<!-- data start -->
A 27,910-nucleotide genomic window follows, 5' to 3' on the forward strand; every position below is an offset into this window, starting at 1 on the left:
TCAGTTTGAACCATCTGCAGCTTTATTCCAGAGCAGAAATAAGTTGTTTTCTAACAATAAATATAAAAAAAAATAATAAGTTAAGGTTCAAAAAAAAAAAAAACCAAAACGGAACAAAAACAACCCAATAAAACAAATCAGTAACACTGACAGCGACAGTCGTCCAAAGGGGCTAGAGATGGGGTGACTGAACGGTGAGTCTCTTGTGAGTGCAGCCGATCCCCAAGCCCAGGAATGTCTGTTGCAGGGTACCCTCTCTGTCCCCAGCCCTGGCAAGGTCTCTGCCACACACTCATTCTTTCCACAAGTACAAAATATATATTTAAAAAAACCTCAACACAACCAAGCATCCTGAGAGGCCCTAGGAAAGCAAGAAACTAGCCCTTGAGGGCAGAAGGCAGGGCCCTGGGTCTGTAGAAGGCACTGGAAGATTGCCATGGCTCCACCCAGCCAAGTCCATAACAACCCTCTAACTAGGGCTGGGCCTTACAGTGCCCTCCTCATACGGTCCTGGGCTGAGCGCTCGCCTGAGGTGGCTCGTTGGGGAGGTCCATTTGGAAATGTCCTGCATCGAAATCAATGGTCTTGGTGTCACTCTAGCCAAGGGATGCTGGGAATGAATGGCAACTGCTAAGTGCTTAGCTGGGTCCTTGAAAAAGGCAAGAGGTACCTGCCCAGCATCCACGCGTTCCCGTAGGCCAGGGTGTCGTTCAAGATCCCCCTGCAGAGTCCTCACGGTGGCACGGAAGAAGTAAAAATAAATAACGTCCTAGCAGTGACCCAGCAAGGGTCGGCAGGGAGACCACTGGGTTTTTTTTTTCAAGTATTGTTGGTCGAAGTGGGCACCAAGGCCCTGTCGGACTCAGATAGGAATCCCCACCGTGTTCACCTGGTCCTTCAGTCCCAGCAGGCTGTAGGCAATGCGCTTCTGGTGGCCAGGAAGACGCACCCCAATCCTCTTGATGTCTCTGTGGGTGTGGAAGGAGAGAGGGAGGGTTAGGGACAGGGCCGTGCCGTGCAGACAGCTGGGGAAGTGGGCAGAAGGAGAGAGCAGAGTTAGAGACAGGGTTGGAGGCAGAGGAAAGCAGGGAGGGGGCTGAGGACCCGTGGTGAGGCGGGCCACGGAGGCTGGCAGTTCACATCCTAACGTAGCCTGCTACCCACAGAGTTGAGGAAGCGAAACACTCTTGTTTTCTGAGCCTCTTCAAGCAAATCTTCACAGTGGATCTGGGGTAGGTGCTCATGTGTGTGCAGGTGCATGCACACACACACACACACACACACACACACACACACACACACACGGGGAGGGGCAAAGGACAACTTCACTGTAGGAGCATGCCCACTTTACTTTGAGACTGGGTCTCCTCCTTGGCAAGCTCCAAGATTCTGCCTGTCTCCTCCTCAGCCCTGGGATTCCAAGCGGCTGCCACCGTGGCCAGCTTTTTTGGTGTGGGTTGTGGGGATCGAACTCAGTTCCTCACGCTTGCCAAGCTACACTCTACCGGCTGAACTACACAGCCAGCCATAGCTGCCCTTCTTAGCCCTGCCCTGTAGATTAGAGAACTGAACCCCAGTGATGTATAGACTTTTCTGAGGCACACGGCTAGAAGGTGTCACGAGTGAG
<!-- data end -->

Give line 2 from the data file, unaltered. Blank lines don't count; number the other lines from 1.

TCAGTTTGAACCATCTGCAGCTTTATTCCAGAGCAGAAATAAGTTGTTTTCTAACAATAAATATAAAAAAAAATAATAAGTTAAGGTTCAAAAAAAAAAAAAACCAAAACGGAACAAAAACAACCCAATAAAACAAATCAGTAACACTGACAGCGACAGTCGTCCAAAGGGGCTAGAGATGGGGTGACTGAACGGTGAGTCTCTTGTGAGTGCAGCCGATCCCCAAGCCCAGGAATGTCTGTTGCAGGGTACCCTCTCTGTCCCCAGCCCTGGCAAGGTCTCTGCCACACACTCATTCTTTCCACAAGTACAAAATATATATTTAAAAAAACCTCAACACAACCAAGCATCCTGAGAGGCCCTAGGAAAGCAAGAAACTAGCCCTTGAGGGCAGAAGGCAGGGCCCTGGGTCTGTAGAAGGCACTGGAAGATTGCCATGGCTCCACCCAGCCAAGTCCATAACAACCCTCTAACTAGGGCTGGGCCTTACAGTGCCCTCCTCATACGGTCCTGGGCTGAGCGCTCGCCTGAGGTGGCTCGTTGGGGAGGTCCATTTGGAAATGTCCTGCATCGAAATCAATGGTCTTGGTGTCACTCTAGCCAAGGGATGCTGGGAATGAATGGCAACTGCTAAGTGCTTAGCTGGGTCCTTGAAAAAGGCAAGAGGTACCTGCCCAGCATCCACGCGTTCCCGTAGGCCAGGGTGTCGTTCAAGATCCCCCTGCAGAGTCCTCACGGTGGCACGGAAGAAGTAAAAATAAATAACGTCCTAGCAGTGACCCAGCAAGGGTCGGCAGGGAGACCACTGGGTTTTTTTTTTCAAGTATTGTTGGTCGAAGTGGGCACCAAGGCCCTGTCGGACTCAGATAGGAATCCCCACCGTGTTCACCTGGTCCTTCAGTCCCAGCAGGCTGTAGGCAATGCGCTTCTGGTGGCCAGGAAGACGCACCCCAATCCTCTTGATGTCTCTGTGGGTGTGGAAGGAGAGAGGGAGGGTTAGGGACAGGGCCGTGCCGTGCAGACAGCTGGGGAAGTGGGCAGAAGGAGAGAGCAGAGTTAGAGACAGGGTTGGAGGCAGAGGAAAGCAGGGAGGGGGCTGAGGACCCGTGGTGAGGCGGGCCACGGAGGCTGGCAGTTCACATCCTAACGTAGCCTGCTACCCACAGAGTTGAGGAAGCGAAACACTCTTGTTTTCTGAGCCTCTTCAAGCAAATCTTCACAGTGGATCTGGGGTAGGTGCTCATGTGTGTGCAGGTGCATGCACACACACACACACACACACACACACACACACACACACACACGGGGAGGGGCAAAGGACAACTTCACTGTAGGAGCATGCCCACTTTACTTTGAGACTGGGTCTCCTCCTTGGCAAGCTCCAAGATTCTGCCTGTCTCCTCCTCAGCCCTGGGATTCCAAGCGGCTGCCACCGTGGCCAGCTTTTTTGGTGTGGGTTGTGGGGATCGAACTCAGTTCCTCACGCTTGCCAAGCTACACTCTACCGGCTGAACTACACAGCCAGCCATAGCTGCCCTTCTTAGCCCTGCCCTGTAGATTAGAGAACTGAACCCCAGTGATGTATAGACTTTTCTGAGGCACACGGCTAGAAGGTGTCACGAGTGAG